bean corn and cottage cheese salad

Cottage cheese, corn and black bean salad (serves 1)

Ingredient Calories per serving
½ cup cottage cheese 102
½ cup cooked black beans 114
½ cup cooked sweetcorn kernels 62
1 red chilli, sliced 8
salt & pepper 0

Total calories per serving: 285

A very simple but filling salad. If you don’t fancy eating a whole raw chilli, you could replace it with some cayenne pepper or chilli flakes to sprinkle over the top. It would be a bit bland without anything else, I think. And according to a 2011 study, “consuming red pepper can help manage appetite and burn more calories after a meal” – which is an added incentive on a fasting day!

salmon and cauliflower rice

I served this with noodles for the non-fasting members of the family.

Salmon with spiced cauliflower rice (serves 4)

Ingredient Calories per serving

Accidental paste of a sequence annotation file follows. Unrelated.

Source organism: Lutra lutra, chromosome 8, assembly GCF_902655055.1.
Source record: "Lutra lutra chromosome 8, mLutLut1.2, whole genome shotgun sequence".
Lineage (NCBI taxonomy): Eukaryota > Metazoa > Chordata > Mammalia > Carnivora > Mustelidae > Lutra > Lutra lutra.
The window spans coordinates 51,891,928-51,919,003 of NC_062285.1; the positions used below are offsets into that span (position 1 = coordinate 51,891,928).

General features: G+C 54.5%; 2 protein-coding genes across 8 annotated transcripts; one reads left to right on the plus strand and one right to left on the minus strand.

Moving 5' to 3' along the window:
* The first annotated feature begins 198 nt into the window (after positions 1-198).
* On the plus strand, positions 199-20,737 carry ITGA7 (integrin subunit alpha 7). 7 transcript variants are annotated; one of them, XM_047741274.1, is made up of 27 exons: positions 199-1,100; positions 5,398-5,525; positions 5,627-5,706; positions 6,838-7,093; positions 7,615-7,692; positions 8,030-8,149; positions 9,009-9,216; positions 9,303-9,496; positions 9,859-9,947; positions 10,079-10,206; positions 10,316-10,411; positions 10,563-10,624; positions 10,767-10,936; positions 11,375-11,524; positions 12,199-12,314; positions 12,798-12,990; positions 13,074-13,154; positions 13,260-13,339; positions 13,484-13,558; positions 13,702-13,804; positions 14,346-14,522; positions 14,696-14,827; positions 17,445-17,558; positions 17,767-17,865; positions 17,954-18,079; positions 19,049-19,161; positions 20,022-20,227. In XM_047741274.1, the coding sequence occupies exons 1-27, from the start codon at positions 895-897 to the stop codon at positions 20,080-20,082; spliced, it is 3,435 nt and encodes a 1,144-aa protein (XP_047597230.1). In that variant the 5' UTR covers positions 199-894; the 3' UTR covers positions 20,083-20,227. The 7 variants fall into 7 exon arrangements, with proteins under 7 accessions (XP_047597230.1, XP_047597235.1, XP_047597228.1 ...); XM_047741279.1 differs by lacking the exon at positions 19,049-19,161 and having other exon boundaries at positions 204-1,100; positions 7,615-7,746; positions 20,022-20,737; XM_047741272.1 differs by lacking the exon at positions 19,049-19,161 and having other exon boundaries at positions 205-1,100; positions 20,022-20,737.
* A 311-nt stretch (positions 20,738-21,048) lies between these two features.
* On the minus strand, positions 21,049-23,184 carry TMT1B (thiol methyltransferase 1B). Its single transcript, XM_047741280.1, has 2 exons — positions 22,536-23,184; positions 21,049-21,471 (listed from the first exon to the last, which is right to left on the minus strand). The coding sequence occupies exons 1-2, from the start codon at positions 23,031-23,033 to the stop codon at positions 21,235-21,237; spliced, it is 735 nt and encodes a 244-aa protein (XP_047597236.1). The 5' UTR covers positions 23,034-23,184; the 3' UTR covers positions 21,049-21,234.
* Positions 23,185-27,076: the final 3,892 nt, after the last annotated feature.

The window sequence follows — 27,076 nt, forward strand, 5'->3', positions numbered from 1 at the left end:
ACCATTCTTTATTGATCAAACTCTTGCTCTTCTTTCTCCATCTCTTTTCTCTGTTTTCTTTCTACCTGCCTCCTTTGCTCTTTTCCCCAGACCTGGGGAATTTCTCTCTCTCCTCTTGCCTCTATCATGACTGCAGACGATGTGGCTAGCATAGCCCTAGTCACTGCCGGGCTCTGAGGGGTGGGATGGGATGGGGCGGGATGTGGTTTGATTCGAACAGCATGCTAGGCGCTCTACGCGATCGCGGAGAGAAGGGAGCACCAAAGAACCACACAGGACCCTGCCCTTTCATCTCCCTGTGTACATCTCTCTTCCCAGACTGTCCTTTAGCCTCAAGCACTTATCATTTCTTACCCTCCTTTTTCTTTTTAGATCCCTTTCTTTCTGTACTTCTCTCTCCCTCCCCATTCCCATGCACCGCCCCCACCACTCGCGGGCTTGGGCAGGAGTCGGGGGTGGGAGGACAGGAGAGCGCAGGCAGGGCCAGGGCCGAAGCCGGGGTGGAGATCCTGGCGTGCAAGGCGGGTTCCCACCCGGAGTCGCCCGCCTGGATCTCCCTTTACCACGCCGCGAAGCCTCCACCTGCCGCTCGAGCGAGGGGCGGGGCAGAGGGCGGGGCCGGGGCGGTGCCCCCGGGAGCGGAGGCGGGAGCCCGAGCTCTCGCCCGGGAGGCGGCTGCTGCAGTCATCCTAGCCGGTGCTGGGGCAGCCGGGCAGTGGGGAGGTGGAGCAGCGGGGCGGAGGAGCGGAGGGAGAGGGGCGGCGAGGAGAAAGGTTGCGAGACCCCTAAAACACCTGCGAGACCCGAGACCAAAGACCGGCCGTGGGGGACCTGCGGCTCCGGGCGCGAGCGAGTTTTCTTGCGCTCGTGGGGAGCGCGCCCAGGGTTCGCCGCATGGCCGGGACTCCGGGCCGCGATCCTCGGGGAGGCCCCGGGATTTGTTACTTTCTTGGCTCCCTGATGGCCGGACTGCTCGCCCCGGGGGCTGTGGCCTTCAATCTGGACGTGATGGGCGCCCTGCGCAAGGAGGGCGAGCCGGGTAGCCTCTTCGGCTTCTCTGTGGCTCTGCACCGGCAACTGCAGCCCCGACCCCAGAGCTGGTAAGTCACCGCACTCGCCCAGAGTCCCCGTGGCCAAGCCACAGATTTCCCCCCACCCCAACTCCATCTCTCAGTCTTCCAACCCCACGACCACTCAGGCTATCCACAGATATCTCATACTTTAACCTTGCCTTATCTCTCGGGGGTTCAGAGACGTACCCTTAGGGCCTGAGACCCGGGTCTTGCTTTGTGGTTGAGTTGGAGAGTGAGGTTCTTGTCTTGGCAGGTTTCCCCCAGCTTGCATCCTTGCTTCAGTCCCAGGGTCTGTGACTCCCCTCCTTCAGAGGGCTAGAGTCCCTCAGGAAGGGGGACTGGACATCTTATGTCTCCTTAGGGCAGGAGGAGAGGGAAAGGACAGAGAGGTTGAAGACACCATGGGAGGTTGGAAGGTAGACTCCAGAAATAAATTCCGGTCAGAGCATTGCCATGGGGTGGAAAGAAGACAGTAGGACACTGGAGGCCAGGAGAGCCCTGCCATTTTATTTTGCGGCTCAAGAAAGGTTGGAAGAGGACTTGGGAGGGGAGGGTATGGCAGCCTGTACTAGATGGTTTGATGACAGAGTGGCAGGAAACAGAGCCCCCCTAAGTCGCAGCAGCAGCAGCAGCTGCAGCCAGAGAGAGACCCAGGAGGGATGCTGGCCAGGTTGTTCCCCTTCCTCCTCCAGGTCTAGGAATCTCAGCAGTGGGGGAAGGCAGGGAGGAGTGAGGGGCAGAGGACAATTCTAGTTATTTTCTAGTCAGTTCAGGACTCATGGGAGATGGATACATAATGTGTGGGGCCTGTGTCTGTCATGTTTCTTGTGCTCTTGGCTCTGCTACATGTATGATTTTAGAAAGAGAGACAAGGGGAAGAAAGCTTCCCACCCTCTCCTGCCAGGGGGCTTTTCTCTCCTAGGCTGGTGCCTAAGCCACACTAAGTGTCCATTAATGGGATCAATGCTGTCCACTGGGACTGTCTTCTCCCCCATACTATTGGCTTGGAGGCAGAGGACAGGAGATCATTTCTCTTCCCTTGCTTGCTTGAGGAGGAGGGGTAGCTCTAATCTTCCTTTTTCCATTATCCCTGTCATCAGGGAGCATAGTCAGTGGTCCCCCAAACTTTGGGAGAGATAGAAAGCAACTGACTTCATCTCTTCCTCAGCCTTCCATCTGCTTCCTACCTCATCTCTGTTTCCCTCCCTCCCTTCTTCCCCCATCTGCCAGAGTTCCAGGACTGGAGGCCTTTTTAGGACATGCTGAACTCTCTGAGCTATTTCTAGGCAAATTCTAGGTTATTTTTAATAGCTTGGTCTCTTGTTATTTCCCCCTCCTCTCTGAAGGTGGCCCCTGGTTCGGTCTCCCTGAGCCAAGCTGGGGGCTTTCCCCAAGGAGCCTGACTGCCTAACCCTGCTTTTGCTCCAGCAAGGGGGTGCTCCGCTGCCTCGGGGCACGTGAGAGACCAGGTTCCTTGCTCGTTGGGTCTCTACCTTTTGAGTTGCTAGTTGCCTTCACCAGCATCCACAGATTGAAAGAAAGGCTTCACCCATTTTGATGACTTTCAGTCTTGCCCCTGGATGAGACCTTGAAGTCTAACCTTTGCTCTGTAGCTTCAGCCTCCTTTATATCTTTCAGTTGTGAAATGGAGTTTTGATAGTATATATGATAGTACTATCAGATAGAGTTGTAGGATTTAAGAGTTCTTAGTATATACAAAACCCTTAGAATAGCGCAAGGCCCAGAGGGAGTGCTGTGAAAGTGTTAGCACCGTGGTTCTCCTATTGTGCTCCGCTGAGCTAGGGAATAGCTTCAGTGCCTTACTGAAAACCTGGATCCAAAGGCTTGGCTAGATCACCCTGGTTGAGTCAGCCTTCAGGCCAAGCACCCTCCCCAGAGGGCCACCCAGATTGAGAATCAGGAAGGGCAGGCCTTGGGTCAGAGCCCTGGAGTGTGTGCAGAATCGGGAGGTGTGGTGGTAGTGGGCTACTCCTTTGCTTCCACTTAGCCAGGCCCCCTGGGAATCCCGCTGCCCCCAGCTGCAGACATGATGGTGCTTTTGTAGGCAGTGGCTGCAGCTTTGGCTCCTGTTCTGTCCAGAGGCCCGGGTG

4 112g/quarter pound fillets of salmon 149
1 medium head of cauliflower 36
2 tbsps oil 60
1 onion, diced 11
1 tbsp turmeric 2
1 tbsp ground cumin 2
1 tbsp allspice 1
salt & pepper 0

Total calories per serving: 260

Method: Use a food processor to blitz the cauliflower into tiny pieces. Heat the oil in a wide frying pan and cook the onion until translucent. Stir in the cauliflower, spices and seasoning and cook over a low heat, stirring occasionally, for about ten minutes. Meanwhile, cook the salmon separately in the remaining tablespoon of oil.

Mediterranean chickpeas

Mediterranean chickpeas (serves 1)

Ingredient Calories per serving
100g/½ cup dried or 140g cooked chickpeas 230
30g sundried tomatoes in oil 90
90g crushed tomatoes/tomato sauce 16
2 olives, sliced 27
salt & pepper, dried or fresh herbs, to taste 5

Total calories per serving: 358